Legislators of both parties concede that Minnesota is a high-tax, high-service state: While it raises a lot of money, it also ranks highly in the stuff that tax money pays for.
The difference between the sides is one of emphasis. Republicans tend to focus on the high-tax part, DFLers on the high-service part. As recently as the 2018 election, DFL nominee for governor Tim Walz argued that Minnesotans just want to know what their taxes are paying for — and that what they’re getting is worth it. His GOP rival Jeff Johnson wondered why Minnesota couldn’t do just as well being in the top 10 or top 15 states in taxation, rather than the top five.
That divergence was on display at the Minnesota Capitol this week, when the Senate Taxes Committee heard from two non-governmental analysts. The point of the hearing before the GOP-controlled Senate committee appeared to be to highlight the high taxes part of the age-old debate. But the testifiers, despite coming from national and state groups friendly to business and a free market point of view, offered a more nuanced perspective of Minnesota’s tax policies.
Jared Walczak, a senior policy analyst for the Washington, D.C.-based Tax Foundation told the members that Minnesota ranks 43rd in its state tax climate index, which seeks to compare how well states structure their tax systems. “Frankly, we don’t rank Minnesota very well,” Walczak said. “Forty third overall, including 42nd on corporate rates, 46th on individual and more middle-of-the-pack on sales, property and unemployment [taxes].”
Minnesota corporations pay the sixth highest rate among states, he said. “And yet, for many businesses, this hasn’t mattered much. Again, 19 different companies here are on the Fortune 500, many of them in manufacturing. Most of the states that rank poorly on our index, I can point to a lot of adverse consequences,” he said. And even with the state reporting Thursday morning that the surplus had fallen by nearly a third, to $1.05 billion, “there are many states that would be very happy to trade places with you and where you will continue to be.”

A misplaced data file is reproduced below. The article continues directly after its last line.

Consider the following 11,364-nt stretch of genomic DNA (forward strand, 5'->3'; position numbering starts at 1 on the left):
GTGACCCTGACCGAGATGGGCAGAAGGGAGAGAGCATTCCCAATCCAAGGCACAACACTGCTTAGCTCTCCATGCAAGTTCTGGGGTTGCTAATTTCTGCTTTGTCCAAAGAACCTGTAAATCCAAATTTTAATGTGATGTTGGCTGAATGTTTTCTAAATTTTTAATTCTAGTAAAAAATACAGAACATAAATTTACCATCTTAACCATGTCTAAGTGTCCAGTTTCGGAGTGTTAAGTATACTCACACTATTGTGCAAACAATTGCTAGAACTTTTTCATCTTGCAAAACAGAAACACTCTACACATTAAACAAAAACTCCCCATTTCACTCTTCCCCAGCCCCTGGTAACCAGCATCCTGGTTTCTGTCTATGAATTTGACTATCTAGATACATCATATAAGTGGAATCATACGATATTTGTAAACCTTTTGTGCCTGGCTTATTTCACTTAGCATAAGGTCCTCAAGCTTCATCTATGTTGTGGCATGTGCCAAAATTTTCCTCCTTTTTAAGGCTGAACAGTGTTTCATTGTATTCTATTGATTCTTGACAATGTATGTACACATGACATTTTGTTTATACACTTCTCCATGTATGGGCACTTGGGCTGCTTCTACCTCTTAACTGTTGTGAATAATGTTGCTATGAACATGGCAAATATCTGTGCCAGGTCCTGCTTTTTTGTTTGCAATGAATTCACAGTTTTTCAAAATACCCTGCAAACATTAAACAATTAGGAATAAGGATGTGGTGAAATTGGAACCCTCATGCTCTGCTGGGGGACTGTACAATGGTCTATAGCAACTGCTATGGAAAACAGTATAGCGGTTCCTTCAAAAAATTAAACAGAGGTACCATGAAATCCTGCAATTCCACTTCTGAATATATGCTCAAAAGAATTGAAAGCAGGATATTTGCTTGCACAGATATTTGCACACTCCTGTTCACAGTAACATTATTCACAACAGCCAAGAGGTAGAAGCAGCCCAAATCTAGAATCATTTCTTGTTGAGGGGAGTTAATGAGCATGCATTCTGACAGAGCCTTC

Concluded Walczak: “You are a progressive tax state. You are a high tax state. You also are a state that has prioritized good government and it has worked. There are a lot of reasons why people like to be here. But it is not limitless, especially if the amount of income subject to taxation is a lot higher than it has been in the past.”
That last comment was in references to changes in Tax Cuts and Jobs Act, the federal tax reform law passed in 2017. Minnesota is just one of seven states that has yet to sync its tax code with that law, a process known as conformity, which states do after any federal tax law change.
Tax conformity could be done this year by Minnesota’s divided Legislature, but it will almost certainly come after state taxes have been paid. Any changes made after filing could trigger refunds for state taxpayers.
“You have fairly high taxes, certainly fairly high rates, among the highest in the country,” Walczak said. “It’s been working pretty well for you. But now you’re perhaps at a crossroads because of the tax conformity issue.”
The pinch of SALT
Mark Haveman, the executive director of the Minnesota Center for Fiscal Excellence, urged the committee to put simplicity for taxpayers and tax administrators at the top of its priorities, even if will be harder to align the state with the new federal law this year than most.
“That shouldn’t negate the idea that making the tax system simpler and easier to deal with and less costly for both taxpayers and the state doesn’t deserve priority attention in any conformity decision,” Haveman said.